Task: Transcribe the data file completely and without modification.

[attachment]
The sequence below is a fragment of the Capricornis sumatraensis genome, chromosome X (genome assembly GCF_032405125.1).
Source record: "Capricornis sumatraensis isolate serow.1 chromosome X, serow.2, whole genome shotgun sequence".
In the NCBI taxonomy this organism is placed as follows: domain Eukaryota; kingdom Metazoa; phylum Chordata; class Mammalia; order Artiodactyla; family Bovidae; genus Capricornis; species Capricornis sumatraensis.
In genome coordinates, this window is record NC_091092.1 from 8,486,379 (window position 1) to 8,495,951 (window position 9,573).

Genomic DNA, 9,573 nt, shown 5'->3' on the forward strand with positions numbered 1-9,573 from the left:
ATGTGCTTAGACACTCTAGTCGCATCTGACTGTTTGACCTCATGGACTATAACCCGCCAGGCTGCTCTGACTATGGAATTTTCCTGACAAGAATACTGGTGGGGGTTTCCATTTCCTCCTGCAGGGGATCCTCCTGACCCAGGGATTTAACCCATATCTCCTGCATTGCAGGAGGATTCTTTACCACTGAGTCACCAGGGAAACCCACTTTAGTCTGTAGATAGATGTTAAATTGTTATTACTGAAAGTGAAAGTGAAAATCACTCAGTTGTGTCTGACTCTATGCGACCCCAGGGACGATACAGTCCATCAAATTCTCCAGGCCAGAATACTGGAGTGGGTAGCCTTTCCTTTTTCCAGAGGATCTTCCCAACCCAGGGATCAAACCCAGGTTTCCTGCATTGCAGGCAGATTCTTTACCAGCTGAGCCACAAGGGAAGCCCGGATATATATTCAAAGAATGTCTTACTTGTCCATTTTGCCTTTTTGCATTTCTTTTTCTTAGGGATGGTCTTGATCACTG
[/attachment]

The sequence below is a fragment of the Capricornis sumatraensis genome, chromosome X (genome assembly GCF_032405125.1).
Source record: "Capricornis sumatraensis isolate serow.1 chromosome X, serow.2, whole genome shotgun sequence".
In the NCBI taxonomy this organism is placed as follows: domain Eukaryota; kingdom Metazoa; phylum Chordata; class Mammalia; order Artiodactyla; family Bovidae; genus Capricornis; species Capricornis sumatraensis.
In genome coordinates, this window is record NC_091092.1 from 8,486,379 (window position 1) to 8,495,951 (window position 9,573).

Genomic DNA, 9,573 nt, shown 5'->3' on the forward strand with positions numbered 1-9,573 from the left:
ATGTGCTTAGACACTCTAGTCGCATCTGACTGTTTGACCTCATGGACTATAACCCGCCAGGCTGCTCTGACTATGGAATTTTCCTGACAAGAATACTGGTGGGGGTTTCCATTTCCTCCTGCAGGGGATCCTCCTGACCCAGGGATTTAACCCATATCTCCTGCATTGCAGGAGGATTCTTTACCACTGAGTCACCAGGGAAACCCACTTTAGTCTGTAGATAGATGTTAAATTGTTATTACTGAAAGTGAAAGTGAAAATCACTCAGTTGTGTCTGACTCTATGCGACCCCAGGGACGATACAGTCCATCAAATTCTCCAGGCCAGAATACTGGAGTGGGTAGCCTTTCCTTTTTCCAGAGGATCTTCCCAACCCAGGGATCAAACCCAGGTTTCCTGCATTGCAGGCAGATTCTTTACCAGCTGAGCCACAAGGGAAGCCCGGATATATATTCAAAGAATGTCTTACTTGTCCATTTTGCCTTTTTGCATTTCTTTTTCTTAGGGATGGTCTTGATCACTG